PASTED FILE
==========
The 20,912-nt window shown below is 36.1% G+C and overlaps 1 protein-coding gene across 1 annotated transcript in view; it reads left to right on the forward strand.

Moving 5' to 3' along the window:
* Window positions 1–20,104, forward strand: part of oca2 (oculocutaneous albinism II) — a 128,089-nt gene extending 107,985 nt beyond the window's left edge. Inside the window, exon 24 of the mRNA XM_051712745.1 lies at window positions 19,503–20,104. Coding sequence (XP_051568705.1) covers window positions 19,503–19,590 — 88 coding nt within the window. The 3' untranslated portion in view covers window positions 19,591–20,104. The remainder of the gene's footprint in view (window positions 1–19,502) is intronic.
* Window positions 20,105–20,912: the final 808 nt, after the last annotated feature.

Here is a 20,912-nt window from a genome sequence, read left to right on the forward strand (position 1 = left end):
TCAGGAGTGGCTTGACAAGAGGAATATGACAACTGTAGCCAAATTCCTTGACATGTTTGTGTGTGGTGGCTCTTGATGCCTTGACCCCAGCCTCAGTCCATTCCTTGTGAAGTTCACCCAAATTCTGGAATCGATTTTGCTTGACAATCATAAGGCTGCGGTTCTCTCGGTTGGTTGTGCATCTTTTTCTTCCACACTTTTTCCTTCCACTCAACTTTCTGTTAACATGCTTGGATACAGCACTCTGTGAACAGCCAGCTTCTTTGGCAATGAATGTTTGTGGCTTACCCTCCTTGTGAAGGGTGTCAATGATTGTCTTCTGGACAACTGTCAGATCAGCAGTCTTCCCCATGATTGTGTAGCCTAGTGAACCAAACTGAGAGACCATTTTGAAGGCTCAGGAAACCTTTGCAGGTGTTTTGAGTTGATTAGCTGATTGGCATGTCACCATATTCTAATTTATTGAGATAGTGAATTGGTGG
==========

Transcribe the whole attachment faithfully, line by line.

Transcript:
The 20,912-nt window shown below is 36.1% G+C and overlaps 1 protein-coding gene across 1 annotated transcript in view; it reads left to right on the forward strand.

Moving 5' to 3' along the window:
* Window positions 1–20,104, forward strand: part of oca2 (oculocutaneous albinism II) — a 128,089-nt gene extending 107,985 nt beyond the window's left edge. Inside the window, exon 24 of the mRNA XM_051712745.1 lies at window positions 19,503–20,104. Coding sequence (XP_051568705.1) covers window positions 19,503–19,590 — 88 coding nt within the window. The 3' untranslated portion in view covers window positions 19,591–20,104. The remainder of the gene's footprint in view (window positions 1–19,502) is intronic.
* Window positions 20,105–20,912: the final 808 nt, after the last annotated feature.

Here is a 20,912-nt window from a genome sequence, read left to right on the forward strand (position 1 = left end):
TCAGGAGTGGCTTGACAAGAGGAATATGACAACTGTAGCCAAATTCCTTGACATGTTTGTGTGTGGTGGCTCTTGATGCCTTGACCCCAGCCTCAGTCCATTCCTTGTGAAGTTCACCCAAATTCTGGAATCGATTTTGCTTGACAATCATAAGGCTGCGGTTCTCTCGGTTGGTTGTGCATCTTTTTCTTCCACACTTTTTCCTTCCACTCAACTTTCTGTTAACATGCTTGGATACAGCACTCTGTGAACAGCCAGCTTCTTTGGCAATGAATGTTTGTGGCTTACCCTCCTTGTGAAGGGTGTCAATGATTGTCTTCTGGACAACTGTCAGATCAGCAGTCTTCCCCATGATTGTGTAGCCTAGTGAACCAAACTGAGAGACCATTTTGAAGGCTCAGGAAACCTTTGCAGGTGTTTTGAGTTGATTAGCTGATTGGCATGTCACCATATTCTAATTTATTGAGATAGTGAATTGGTGG